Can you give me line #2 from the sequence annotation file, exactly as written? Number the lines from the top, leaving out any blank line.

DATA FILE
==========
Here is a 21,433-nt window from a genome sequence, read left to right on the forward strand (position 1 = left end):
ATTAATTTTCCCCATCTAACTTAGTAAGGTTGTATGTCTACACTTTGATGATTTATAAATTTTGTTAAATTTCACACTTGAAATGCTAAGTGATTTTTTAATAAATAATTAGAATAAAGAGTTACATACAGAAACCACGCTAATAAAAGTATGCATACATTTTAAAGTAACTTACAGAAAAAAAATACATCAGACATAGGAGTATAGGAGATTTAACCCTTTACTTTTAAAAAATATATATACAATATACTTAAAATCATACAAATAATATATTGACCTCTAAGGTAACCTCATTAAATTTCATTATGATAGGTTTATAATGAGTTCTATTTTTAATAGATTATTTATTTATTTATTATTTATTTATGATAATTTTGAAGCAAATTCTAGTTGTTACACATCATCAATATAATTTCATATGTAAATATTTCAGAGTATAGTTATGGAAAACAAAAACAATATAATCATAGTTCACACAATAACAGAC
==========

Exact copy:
ATTAATTTTCCCCATCTAACTTAGTAAGGTTGTATGTCTACACTTTGATGATTTATAAATTTTGTTAAATTTCACACTTGAAATGCTAAGTGATTTTTTAATAAATAATTAGAATAAAGAGTTACATACAGAAACCACGCTAATAAAAGTATGCATACATTTTAAAGTAACTTACAGAAAAAAAATACATCAGACATAGGAGTATAGGAGATTTAACCCTTTACTTTTAAAAAATATATATACAATATACTTAAAATCATACAAATAATATATTGACCTCTAAGGTAACCTCATTAAATTTCATTATGATAGGTTTATAATGAGTTCTATTTTTAATAGATTATTTATTTATTTATTATTTATTTATGATAATTTTGAAGCAAATTCTAGTTGTTACACATCATCAATATAATTTCATATGTAAATATTTCAGAGTATAGTTATGGAAAACAAAAACAATATAATCATAGTTCACACAATAACAGAC